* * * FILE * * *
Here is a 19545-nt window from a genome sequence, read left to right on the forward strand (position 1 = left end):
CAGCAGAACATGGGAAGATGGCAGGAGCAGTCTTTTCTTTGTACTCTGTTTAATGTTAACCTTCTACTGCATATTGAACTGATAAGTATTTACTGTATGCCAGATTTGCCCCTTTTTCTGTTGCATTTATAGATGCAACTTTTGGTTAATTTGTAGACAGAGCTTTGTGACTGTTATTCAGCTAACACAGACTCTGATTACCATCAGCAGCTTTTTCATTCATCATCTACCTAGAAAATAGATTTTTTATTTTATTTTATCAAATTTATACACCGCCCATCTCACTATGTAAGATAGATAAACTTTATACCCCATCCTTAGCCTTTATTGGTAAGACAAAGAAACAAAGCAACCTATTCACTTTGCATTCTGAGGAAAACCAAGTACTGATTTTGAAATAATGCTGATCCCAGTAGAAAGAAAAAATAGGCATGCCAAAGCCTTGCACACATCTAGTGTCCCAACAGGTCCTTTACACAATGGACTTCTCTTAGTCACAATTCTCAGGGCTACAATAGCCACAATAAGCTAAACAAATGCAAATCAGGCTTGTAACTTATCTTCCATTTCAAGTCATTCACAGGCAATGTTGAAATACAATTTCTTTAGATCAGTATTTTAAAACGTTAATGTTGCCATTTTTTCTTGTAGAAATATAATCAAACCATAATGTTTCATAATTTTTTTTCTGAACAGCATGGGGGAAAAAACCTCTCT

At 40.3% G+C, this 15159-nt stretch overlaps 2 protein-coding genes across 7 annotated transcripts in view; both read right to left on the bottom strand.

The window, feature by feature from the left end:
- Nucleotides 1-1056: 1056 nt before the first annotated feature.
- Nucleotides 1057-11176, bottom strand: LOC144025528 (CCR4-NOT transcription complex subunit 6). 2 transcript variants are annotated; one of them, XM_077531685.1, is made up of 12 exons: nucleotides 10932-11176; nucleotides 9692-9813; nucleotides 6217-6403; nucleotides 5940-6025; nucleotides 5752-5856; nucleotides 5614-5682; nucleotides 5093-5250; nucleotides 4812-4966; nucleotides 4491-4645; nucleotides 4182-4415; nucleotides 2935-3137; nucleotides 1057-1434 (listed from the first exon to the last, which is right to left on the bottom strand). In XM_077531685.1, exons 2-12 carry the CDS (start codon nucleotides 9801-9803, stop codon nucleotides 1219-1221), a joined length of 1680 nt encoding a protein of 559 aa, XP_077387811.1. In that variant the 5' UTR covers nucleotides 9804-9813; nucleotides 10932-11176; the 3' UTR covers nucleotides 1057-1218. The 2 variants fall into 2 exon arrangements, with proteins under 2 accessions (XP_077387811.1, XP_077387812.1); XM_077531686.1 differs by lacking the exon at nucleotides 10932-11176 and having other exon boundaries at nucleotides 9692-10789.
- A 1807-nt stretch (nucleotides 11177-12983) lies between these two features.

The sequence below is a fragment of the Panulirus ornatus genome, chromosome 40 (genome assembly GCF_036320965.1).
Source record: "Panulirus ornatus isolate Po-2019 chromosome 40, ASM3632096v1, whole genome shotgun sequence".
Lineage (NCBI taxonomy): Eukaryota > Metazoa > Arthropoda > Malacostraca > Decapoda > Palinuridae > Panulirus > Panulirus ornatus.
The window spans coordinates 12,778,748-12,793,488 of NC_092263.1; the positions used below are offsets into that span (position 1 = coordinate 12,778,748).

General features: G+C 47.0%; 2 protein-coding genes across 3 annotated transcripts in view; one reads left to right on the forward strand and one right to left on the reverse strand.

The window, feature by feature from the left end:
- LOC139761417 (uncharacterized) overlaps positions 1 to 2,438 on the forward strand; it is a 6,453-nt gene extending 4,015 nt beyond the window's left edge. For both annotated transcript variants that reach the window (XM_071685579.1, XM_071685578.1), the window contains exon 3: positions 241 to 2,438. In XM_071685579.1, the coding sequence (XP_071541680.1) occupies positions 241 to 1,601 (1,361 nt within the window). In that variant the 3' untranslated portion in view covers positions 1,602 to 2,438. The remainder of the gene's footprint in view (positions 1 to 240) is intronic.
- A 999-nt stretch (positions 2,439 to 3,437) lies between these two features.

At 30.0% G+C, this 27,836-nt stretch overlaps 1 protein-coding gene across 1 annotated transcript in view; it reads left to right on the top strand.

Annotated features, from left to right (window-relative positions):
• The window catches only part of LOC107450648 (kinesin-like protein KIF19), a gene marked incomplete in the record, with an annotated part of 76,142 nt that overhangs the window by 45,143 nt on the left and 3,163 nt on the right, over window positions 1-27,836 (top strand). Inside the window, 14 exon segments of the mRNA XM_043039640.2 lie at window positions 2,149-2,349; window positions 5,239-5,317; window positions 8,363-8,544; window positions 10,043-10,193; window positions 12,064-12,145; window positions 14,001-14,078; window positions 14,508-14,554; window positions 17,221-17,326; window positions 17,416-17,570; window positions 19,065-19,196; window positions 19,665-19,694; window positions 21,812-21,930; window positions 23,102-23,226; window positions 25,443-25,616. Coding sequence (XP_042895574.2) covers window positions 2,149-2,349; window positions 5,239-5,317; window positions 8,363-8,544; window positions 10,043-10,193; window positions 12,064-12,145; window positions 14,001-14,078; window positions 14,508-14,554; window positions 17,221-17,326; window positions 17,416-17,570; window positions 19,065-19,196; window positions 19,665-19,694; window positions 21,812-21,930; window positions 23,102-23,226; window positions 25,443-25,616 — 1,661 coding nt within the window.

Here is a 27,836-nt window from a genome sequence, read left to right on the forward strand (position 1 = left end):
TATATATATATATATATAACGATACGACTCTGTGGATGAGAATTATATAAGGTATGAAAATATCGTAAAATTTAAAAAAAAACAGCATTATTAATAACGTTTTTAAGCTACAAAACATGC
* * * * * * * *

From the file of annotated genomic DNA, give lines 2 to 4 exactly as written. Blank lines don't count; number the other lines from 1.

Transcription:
CAGCAGAACATGGGAAGATGGCAGGAGCAGTCTTTTCTTTGTACTCTGTTTAATGTTAACCTTCTACTGCATATTGAACTGATAAGTATTTACTGTATGCCAGATTTGCCCCTTTTTCTGTTGCATTTATAGATGCAACTTTTGGTTAATTTGTAGACAGAGCTTTGTGACTGTTATTCAGCTAACACAGACTCTGATTACCATCAGCAGCTTTTTCATTCATCATCTACCTAGAAAATAGATTTTTTATTTTATTTTATCAAATTTATACACCGCCCATCTCACTATGTAAGATAGATAAACTTTATACCCCATCCTTAGCCTTTATTGGTAAGACAAAGAAACAAAGCAACCTATTCACTTTGCATTCTGAGGAAAACCAAGTACTGATTTTGAAATAATGCTGATCCCAGTAGAAAGAAAAAATAGGCATGCCAAAGCCTTGCACACATCTAGTGTCCCAACAGGTCCTTTACACAATGGACTTCTCTTAGTCACAATTCTCAGGGCTACAATAGCCACAATAAGCTAAACAAATGCAAATCAGGCTTGTAACTTATCTTCCATTTCAAGTCATTCACAGGCAATGTTGAAATACAATTTCTTTAGATCAGTATTTTAAAACGTTAATGTTGCCATTTTTTCTTGTAGAAATATAATCAAACCATAATGTTTCATAATTTTTTTTCTGAACAGCATGGGGGAAAAAACCTCTCT

At 40.3% G+C, this 15159-nt stretch overlaps 2 protein-coding genes across 7 annotated transcripts in view; both read right to left on the bottom strand.

The window, feature by feature from the left end: